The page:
Spring Giddiness 2 - I think today is a holiday. Somewhere. If it weren’t, it just should be. Actually it’s Children’s Day in Turkey. And the Feast of St George at the Vatic...
7 hours ago
|Observing melt water on a Greenland glacier|
"If scientists choose not to engage in the public debate, we leave a vacuum that will be filled by those whose agenda is one of short-term self-interest. There is a great cost to society if scientists fail to participate in the larger conversation — if we do not do all we can to ensure that the policy debate is informed by an honest assessment of the risks. In fact, it would be an abrogation of our responsibility to society if we remained quiet in the face of such a grave threat.
This is hardly a radical position. Our Department of Homeland Security has urged citizens to report anything dangerous they witness: “If you see something, say something.” We scientists are citizens, too, and, in climate change, we see a clear and present danger. The public is beginning to see the danger, too — Midwestern farmers struggling with drought, more damaging wildfires out West, and withering record summer heat across the country — while wondering about possible linkages between rapid Arctic warming and strange weather patterns, like the recent outbreak of Arctic air across much of the United States."
'via Blog this'
"Plane down in the Hudson. No sign of it at 42nd and 12th Avenue. Where was it? Moving downstream, or downtown, fast.
A colleague says she took notes by phone from me as I ran. My only memory is of the rod of ice that seemed to have grown inside my body, from both the wind whipping off the river on a frigid day, and the dread over what was sure to be an awful loss of life. Maybe a few people had been able to get out alive.
It was a cold day, about to get awful.
Somewhere, past the towed-car pound, maybe around the Javits Center, I spotted it. Well, not quite. What you could see from the street was a flotilla of ferries, nestled around the downed plane, keeping perfect pace with it as the Hudson currents pulled it toward the ocean.".....
The President of the boat designers at Farr Yacht Design, after seeing the photos of the failures and repairs, as well as his recognizing that the design of the rigging attachments to the yacht were inadequate for ocean sailing, emailed me to say:“I have to say looking through them that I’ve become really concerned. My recommendation is to stop and regroup. I know that isn’t what you want to hear, but I don’t believe that you should continue into the Southern Ocean in this state. I think it would be irresponsible to do it. I think you have too many substantial problems to head into harm’s way. The boom end failure is a substantial one. The jury rigged mainsheet arrangement looks very prone to chafe. That, combined with the jury rigged reefing arrangement, leads me to believe that a substantial failure is possible. If that occurs, you will quickly end up in a loss of mainsail situation. That by itself could quickly lead to a dismasting… I think the widespread failures across so many systems, would have kept a crewed grand prix boat on shore. To have this combination of problems in your injured state is inviting disaster… Please make the prudent decision and stop.” From Commanders Weather who have been routing me, stated after a comprehensive outline of various strategies:“I am very sorry, but the safest decision will be to head for Cape Town. And, getting into Cape Town is sometimes not very easy!” From Cabot Lyman, the owner of Lyman Morse, the builders:“I am in complete amazement and awe of your accomplishment so far -you have the complete respect of everyone who has any knowledge of this project and the many thousands of miles you have already sailed puts you in the category of the very few. Is it prudent for you to stop in Cape Town. Yes, are we all disappointed – yes – extremely so.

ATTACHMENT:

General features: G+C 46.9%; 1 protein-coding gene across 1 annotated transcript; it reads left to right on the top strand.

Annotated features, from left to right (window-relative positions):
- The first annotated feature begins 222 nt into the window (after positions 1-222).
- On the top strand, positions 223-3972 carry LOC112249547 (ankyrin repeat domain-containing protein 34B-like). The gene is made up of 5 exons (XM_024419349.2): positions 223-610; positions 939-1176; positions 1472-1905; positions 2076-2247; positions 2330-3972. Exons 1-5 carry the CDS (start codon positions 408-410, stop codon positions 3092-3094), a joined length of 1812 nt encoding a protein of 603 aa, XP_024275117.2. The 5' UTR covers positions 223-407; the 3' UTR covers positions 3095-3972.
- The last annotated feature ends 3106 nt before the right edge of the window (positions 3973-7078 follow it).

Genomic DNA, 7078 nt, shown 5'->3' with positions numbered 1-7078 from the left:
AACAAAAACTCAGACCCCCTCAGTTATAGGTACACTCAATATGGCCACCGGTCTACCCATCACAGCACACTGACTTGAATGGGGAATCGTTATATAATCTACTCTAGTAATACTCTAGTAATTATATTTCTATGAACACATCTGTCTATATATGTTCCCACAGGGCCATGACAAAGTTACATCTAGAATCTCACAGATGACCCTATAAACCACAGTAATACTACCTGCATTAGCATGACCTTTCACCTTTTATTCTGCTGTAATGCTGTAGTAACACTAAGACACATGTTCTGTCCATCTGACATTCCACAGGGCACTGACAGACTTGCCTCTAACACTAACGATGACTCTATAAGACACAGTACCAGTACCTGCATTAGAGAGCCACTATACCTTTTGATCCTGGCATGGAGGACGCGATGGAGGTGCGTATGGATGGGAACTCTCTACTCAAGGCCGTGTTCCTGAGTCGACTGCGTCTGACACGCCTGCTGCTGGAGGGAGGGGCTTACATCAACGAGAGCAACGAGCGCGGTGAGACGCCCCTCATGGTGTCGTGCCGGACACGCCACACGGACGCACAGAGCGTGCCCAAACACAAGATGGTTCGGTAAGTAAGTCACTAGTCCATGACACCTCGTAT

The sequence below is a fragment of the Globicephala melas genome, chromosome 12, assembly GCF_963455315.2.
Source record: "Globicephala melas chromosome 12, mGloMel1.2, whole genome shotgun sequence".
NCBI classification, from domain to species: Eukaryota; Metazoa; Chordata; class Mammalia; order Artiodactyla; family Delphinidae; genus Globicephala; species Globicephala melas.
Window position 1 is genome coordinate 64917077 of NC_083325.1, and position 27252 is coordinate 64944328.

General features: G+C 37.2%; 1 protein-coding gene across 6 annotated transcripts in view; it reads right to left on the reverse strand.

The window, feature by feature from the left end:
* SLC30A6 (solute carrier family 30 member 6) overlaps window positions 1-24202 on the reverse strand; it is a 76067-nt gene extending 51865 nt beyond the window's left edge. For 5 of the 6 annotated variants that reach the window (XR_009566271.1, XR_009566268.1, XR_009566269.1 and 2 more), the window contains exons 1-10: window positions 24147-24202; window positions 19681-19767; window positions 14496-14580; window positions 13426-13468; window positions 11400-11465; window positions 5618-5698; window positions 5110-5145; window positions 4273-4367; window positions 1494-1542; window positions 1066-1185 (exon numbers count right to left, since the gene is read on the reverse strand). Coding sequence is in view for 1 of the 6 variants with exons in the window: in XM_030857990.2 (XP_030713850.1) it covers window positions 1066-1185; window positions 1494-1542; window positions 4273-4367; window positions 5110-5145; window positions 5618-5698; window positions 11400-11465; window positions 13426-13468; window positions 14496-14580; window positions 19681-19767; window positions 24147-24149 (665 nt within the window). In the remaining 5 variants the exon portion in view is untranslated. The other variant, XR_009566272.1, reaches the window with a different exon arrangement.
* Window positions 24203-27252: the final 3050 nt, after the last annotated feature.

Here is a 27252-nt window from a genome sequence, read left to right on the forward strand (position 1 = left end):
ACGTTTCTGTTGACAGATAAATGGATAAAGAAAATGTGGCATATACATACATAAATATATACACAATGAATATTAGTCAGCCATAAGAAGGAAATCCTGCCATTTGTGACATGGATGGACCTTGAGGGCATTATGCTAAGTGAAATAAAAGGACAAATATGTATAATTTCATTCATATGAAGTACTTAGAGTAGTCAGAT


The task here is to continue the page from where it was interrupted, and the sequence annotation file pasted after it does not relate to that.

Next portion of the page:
|The monastery and lobster boats at Lindisfarne|
"The series follows a crew of five intrepid explorers led by renowned adventurer, scientist and author Tim Jarvis as they re-create Shackleton’s epic sea-and-land voyage in a replica of the original explorers’ boat, using only the tools and supplies his team used.
Sir Ernest Shackleton’s Trans-Antarctic Expedition, which launched in 1914, met with disaster when his ship The Endurance was crushed by arctic ice and sank. His heroic leadership in the face of almost certain death saved the lives of 27 men stranded in the Antarctic for more than 500 days, and has inspired explorers and leaders across every continent over many generations."
|NYC smog 1966|
|High Roller, a Port Clyde dragger|
“I can honestly say it was the worst catch that I’ve ever seen in my career,” said Mr. Cushman, 51, who has captained a boat for more than 30 years. “I was calling people and saying, ‘Let’s shut this fishery down, this is stupid.’ ”
Regulators recently did just that, closing the 2014 Gulf of Maine shrimping season — which, in a normal year, might have run from December through the spring — to give the supply time to recover. The unusual step has brought some hope to Mr. Cushman and to other fishermen and processors whose livelihoods depend in part on the shrimp’s making a comeback, even as they wonder how to weather this season, and perhaps longer, without it. But others say closing the season completely will deal too heavy a blow to the tiny, specialized market, eroding another part of New England’s imperiled fishing economy.